12. Cele, N.
    (2021) Understanding language policy as a tool for access and social inclusion in South African Higher Education: a critical policy analysis perspective. South African Journal of Higher Education, 35(6), 25–46. 10.20853/35‑6‑3730
    https://doi.org/10.20853/35-6-3730 [Google Scholar]
  13. Constitution of the Republic of South Africa
    Constitution of the Republic of South Africa 1996.
  14. Corson, D.
    (1996) Language, minority education and gender: Linking social justice and power. Multilingual Matters.
    [Google Scholar]
  15. DeGraff, M.
    (2020) Toward racial justice in linguistics: The case of Creole studies (Response to Charity Hudley et al.). Language, 96(4), e292–e306. 10.1353/lan.2020.0080
    https://doi.org/10.1353/lan.2020.0080 [Google Scholar]
  16. De Schutter, H.
    (2007) Language policy and political philosophy: On the emerging linguistic justice debate. Language Problems and Language Planning, 31(1), 1–23. 10.1075/lplp.31.1.02des
    https://doi.org/10.1075/lplp.31.1.02des [Google Scholar]
  17. De Schutter, H., & Robichaud, D.
    (2015) Van Parijsian linguistic justice–context, analysis and critiques. Critical Review of International Social and Political Philosophy, 18(2), 87–112. 10.1080/13698230.2015.1023627
    https://doi.org/10.1080/13698230.2015.1023627 [Google Scholar]
  18. Docrat, Z., & Kaschula, R. H.
    (2015) ‘Meaningful engagement’: Towards a language rights paradigm for effective language policy implementation. South African Journal of African Languages, 35(1), 1–9. 10.1080/02572117.2015.1056455
    https://doi.org/10.1080/02572117.2015.1056455 [Google Scholar]
  19. eNCA
    eNCA (2014) Language debate continues in SA schools. www.enca.com/language-debate-continues-sa-schoolsAccessed25 May 2022.
  20. Fearon, J. D.
    (1999) What is identity (as we now use the word)?Unpublished manuscript, Stanford University, Stanford, Calif.
    [Google Scholar]
  21. García, O.
    (2009) Education, multilingualism and translanguaging in the 21st century. Social justice through multilingual education, pp.140–158. 10.21832/9781847691910‑011
    https://doi.org/10.21832/9781847691910-011 [Google Scholar]
  22. Gazzola, M., Templin, T., & Wickström, B.
    (eds.) (2018) Language policy and linguistic justice. Economic, philosophical and sociolinguistic approaches. Springer International Publishing. 10.1007/978‑3‑319‑75263‑1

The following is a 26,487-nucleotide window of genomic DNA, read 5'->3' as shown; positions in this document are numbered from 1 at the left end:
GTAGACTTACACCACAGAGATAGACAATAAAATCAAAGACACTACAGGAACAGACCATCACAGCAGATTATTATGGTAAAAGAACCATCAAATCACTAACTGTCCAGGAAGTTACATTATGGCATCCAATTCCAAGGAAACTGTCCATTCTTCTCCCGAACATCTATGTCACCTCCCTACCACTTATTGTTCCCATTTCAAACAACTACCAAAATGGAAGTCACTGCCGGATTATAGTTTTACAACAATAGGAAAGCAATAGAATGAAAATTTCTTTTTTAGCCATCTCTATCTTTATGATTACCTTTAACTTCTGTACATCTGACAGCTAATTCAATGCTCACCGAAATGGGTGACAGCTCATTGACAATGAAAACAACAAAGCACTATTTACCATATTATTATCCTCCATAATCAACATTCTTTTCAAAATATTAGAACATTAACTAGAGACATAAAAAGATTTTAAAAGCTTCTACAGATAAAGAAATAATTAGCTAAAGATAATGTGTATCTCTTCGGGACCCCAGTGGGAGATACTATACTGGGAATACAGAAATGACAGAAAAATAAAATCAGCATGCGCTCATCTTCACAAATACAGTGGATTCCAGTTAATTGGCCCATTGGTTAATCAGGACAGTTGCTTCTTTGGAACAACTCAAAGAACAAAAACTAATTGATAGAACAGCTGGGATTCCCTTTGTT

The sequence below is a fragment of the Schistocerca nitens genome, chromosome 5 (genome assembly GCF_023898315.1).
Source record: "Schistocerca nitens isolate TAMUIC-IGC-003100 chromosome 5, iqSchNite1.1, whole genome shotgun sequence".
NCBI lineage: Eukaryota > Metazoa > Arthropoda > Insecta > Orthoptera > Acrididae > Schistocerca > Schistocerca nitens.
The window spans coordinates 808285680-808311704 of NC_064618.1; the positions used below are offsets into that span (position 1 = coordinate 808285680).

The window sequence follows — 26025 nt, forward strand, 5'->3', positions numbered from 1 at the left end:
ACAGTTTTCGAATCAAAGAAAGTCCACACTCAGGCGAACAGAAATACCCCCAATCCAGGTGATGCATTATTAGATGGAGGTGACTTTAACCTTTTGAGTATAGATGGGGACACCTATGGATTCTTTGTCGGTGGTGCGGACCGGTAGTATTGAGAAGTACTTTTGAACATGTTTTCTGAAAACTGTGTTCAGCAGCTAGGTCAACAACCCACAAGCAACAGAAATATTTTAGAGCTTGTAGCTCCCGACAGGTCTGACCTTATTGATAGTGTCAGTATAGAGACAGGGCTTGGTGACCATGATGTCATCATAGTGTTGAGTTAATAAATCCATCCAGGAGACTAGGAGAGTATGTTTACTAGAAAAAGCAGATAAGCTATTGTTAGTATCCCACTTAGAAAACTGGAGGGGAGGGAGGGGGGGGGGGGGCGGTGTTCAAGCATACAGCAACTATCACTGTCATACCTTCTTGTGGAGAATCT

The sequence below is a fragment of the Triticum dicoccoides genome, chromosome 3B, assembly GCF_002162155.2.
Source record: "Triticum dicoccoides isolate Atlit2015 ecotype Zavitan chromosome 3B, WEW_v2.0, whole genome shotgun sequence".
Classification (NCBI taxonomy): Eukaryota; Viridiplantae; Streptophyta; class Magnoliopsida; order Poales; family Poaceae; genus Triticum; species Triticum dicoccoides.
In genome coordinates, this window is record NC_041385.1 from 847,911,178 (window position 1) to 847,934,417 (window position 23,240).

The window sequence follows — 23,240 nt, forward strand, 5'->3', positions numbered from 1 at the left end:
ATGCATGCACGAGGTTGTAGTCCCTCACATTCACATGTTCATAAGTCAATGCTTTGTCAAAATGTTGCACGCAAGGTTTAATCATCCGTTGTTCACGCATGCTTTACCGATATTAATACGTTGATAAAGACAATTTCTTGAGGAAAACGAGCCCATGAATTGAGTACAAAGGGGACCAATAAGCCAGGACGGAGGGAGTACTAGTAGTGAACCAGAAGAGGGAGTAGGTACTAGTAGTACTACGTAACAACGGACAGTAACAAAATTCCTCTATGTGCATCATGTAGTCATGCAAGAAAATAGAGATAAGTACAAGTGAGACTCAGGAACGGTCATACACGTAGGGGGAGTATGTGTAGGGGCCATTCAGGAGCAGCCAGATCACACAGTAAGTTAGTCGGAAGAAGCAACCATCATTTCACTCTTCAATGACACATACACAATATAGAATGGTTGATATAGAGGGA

https://doi.org/10.1007/978-3-319-75263-1 [Google Scholar]
  23. Gobbo, F.
    (2018) How to measure linguistic justice: theoretical considerations and the South Tyrol case study of the Calvet Language Barometer. InP. Kraus, & F. Grin (Eds.), The politics of multilingualism: Europeanisation, globalisation and linguistic governance (pp.145–165). John Benjamins Publishing Company. 10.1075/wlp.6.07gob
    https://doi.org/10.1075/wlp.6.07gob [Google Scholar]
  24. Granville, S., Janks, H., Mphahlele, M., Reed, Y., Watson, P., Joseph, M., & Ramani, E.
    (1998) English with or without g(u)ilt: A position paper on language in education policy for South Africa. Language and Education, 12(4), 254–272. 10.1080/09500789808666753
    https://doi.org/10.1080/09500789808666753 [Google Scholar]
  25. Grin, F.
    (2006) Economic considerations in language policy. An introduction to language policy: Theory and method, pp.77–94.
    [Google Scholar]
  26. (2011) Using territoriality to support genuine linguistic diversity, not to get rid of it. The linguistic territoriality principle: Right violation or parity of esteem, pp.28–33.
    [Google Scholar]
  27. Head, T.
    (2022) South Africa is getting a new official language – taking us up to 12!The South African. https://www.thesouthafrican.com/news/offbeat/breaking-what-is-new-official-language-south-africa-12-total/Accessed: 27 May 2022.
    [Google Scholar]
  28. Hornberger, N. H.
    (1998) Language policy, language education, language rights: Indigenous, immigrant, and international perspectives. Language in Society, 27(4), 439–458. 10.1017/S0047404500020182